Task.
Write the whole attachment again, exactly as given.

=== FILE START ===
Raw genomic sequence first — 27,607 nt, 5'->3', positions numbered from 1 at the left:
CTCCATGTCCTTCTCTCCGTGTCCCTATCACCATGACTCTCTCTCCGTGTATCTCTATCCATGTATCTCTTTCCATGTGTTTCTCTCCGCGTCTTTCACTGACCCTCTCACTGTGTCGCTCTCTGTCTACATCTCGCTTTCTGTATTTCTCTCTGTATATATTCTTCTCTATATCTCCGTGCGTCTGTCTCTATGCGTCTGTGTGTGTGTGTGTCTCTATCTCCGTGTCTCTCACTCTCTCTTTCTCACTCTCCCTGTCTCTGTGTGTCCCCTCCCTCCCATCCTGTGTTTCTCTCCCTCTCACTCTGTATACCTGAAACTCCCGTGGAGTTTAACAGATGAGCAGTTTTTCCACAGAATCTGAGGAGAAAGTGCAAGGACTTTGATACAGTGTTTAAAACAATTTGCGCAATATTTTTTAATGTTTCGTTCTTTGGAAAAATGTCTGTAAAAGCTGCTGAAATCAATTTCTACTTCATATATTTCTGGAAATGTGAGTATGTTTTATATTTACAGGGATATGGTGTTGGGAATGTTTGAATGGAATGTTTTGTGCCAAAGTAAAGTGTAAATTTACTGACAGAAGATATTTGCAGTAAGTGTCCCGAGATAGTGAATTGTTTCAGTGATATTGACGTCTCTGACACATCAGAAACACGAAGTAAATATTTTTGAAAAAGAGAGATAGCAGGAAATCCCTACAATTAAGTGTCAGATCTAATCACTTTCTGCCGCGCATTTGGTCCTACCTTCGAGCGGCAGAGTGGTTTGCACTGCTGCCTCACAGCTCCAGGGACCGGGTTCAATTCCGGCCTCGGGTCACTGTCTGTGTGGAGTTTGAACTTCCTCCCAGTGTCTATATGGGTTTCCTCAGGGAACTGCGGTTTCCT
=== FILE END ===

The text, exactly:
Raw genomic sequence first — 27,607 nt, 5'->3', positions numbered from 1 at the left:
CTCCATGTCCTTCTCTCCGTGTCCCTATCACCATGACTCTCTCTCCGTGTATCTCTATCCATGTATCTCTTTCCATGTGTTTCTCTCCGCGTCTTTCACTGACCCTCTCACTGTGTCGCTCTCTGTCTACATCTCGCTTTCTGTATTTCTCTCTGTATATATTCTTCTCTATATCTCCGTGCGTCTGTCTCTATGCGTCTGTGTGTGTGTGTGTCTCTATCTCCGTGTCTCTCACTCTCTCTTTCTCACTCTCCCTGTCTCTGTGTGTCCCCTCCCTCCCATCCTGTGTTTCTCTCCCTCTCACTCTGTATACCTGAAACTCCCGTGGAGTTTAACAGATGAGCAGTTTTTCCACAGAATCTGAGGAGAAAGTGCAAGGACTTTGATACAGTGTTTAAAACAATTTGCGCAATATTTTTTAATGTTTCGTTCTTTGGAAAAATGTCTGTAAAAGCTGCTGAAATCAATTTCTACTTCATATATTTCTGGAAATGTGAGTATGTTTTATATTTACAGGGATATGGTGTTGGGAATGTTTGAATGGAATGTTTTGTGCCAAAGTAAAGTGTAAATTTACTGACAGAAGATATTTGCAGTAAGTGTCCCGAGATAGTGAATTGTTTCAGTGATATTGACGTCTCTGACACATCAGAAACACGAAGTAAATATTTTTGAAAAAGAGAGATAGCAGGAAATCCCTACAATTAAGTGTCAGATCTAATCACTTTCTGCCGCGCATTTGGTCCTACCTTCGAGCGGCAGAGTGGTTTGCACTGCTGCCTCACAGCTCCAGGGACCGGGTTCAATTCCGGCCTCGGGTCACTGTCTGTGTGGAGTTTGAACTTCCTCCCAGTGTCTATATGGGTTTCCTCAGGGAACTGCGGTTTCCT